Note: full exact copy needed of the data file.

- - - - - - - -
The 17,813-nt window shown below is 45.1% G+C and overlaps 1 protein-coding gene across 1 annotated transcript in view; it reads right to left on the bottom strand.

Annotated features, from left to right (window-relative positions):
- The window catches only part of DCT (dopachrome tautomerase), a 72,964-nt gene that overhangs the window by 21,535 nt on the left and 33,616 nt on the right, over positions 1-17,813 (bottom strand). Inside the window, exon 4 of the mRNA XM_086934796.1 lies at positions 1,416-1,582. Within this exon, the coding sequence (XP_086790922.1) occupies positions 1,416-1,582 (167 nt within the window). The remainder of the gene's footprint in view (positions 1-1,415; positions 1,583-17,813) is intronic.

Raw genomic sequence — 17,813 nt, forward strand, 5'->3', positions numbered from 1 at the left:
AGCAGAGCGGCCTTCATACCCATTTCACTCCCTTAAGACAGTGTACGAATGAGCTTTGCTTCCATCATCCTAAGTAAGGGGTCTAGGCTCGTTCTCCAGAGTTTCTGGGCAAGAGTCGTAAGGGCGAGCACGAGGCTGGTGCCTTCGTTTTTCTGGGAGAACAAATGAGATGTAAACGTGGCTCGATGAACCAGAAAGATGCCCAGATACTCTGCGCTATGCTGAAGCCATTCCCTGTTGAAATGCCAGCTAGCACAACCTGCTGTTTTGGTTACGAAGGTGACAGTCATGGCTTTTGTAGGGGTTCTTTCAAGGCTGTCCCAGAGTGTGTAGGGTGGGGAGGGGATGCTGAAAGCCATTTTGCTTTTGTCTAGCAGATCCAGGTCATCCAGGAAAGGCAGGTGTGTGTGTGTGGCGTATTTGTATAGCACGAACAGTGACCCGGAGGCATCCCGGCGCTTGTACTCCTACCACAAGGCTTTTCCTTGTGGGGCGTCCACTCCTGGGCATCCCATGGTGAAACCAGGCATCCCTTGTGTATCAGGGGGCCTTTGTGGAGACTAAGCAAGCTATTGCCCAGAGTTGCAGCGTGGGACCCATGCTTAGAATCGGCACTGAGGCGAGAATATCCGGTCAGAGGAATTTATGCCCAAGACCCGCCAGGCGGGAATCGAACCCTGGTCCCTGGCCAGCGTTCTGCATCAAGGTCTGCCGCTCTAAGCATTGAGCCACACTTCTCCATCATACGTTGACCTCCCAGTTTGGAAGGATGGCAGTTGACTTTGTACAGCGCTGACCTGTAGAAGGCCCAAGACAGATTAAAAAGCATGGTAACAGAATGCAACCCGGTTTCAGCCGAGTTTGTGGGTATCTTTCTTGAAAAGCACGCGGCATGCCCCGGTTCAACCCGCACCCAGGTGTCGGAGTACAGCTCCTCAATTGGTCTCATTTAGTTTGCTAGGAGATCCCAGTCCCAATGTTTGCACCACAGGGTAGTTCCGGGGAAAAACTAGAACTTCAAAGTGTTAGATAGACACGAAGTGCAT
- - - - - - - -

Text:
The 17,813-nt window shown below is 45.1% G+C and overlaps 1 protein-coding gene across 1 annotated transcript in view; it reads right to left on the bottom strand.

Annotated features, from left to right (window-relative positions):
- The window catches only part of DCT (dopachrome tautomerase), a 72,964-nt gene that overhangs the window by 21,535 nt on the left and 33,616 nt on the right, over positions 1-17,813 (bottom strand). Inside the window, exon 4 of the mRNA XM_086934796.1 lies at positions 1,416-1,582. Within this exon, the coding sequence (XP_086790922.1) occupies positions 1,416-1,582 (167 nt within the window). The remainder of the gene's footprint in view (positions 1-1,415; positions 1,583-17,813) is intronic.

Raw genomic sequence — 17,813 nt, forward strand, 5'->3', positions numbered from 1 at the left:
AGCAGAGCGGCCTTCATACCCATTTCACTCCCTTAAGACAGTGTACGAATGAGCTTTGCTTCCATCATCCTAAGTAAGGGGTCTAGGCTCGTTCTCCAGAGTTTCTGGGCAAGAGTCGTAAGGGCGAGCACGAGGCTGGTGCCTTCGTTTTTCTGGGAGAACAAATGAGATGTAAACGTGGCTCGATGAACCAGAAAGATGCCCAGATACTCTGCGCTATGCTGAAGCCATTCCCTGTTGAAATGCCAGCTAGCACAACCTGCTGTTTTGGTTACGAAGGTGACAGTCATGGCTTTTGTAGGGGTTCTTTCAAGGCTGTCCCAGAGTGTGTAGGGTGGGGAGGGGATGCTGAAAGCCATTTTGCTTTTGTCTAGCAGATCCAGGTCATCCAGGAAAGGCAGGTGTGTGTGTGTGGCGTATTTGTATAGCACGAACAGTGACCCGGAGGCATCCCGGCGCTTGTACTCCTACCACAAGGCTTTTCCTTGTGGGGCGTCCACTCCTGGGCATCCCATGGTGAAACCAGGCATCCCTTGTGTATCAGGGGGCCTTTGTGGAGACTAAGCAAGCTATTGCCCAGAGTTGCAGCGTGGGACCCATGCTTAGAATCGGCACTGAGGCGAGAATATCCGGTCAGAGGAATTTATGCCCAAGACCCGCCAGGCGGGAATCGAACCCTGGTCCCTGGCCAGCGTTCTGCATCAAGGTCTGCCGCTCTAAGCATTGAGCCACACTTCTCCATCATACGTTGACCTCCCAGTTTGGAAGGATGGCAGTTGACTTTGTACAGCGCTGACCTGTAGAAGGCCCAAGACAGATTAAAAAGCATGGTAACAGAATGCAACCCGGTTTCAGCCGAGTTTGTGGGTATCTTTCTTGAAAAGCACGCGGCATGCCCCGGTTCAACCCGCACCCAGGTGTCGGAGTACAGCTCCTCAATTGGTCTCATTTAGTTTGCTAGGAGATCCCAGTCCCAATGTTTGCACCACAGGGTAGTTCCGGGGAAAAACTAGAACTTCAAAGTGTTAGATAGACACGAAGTGCAT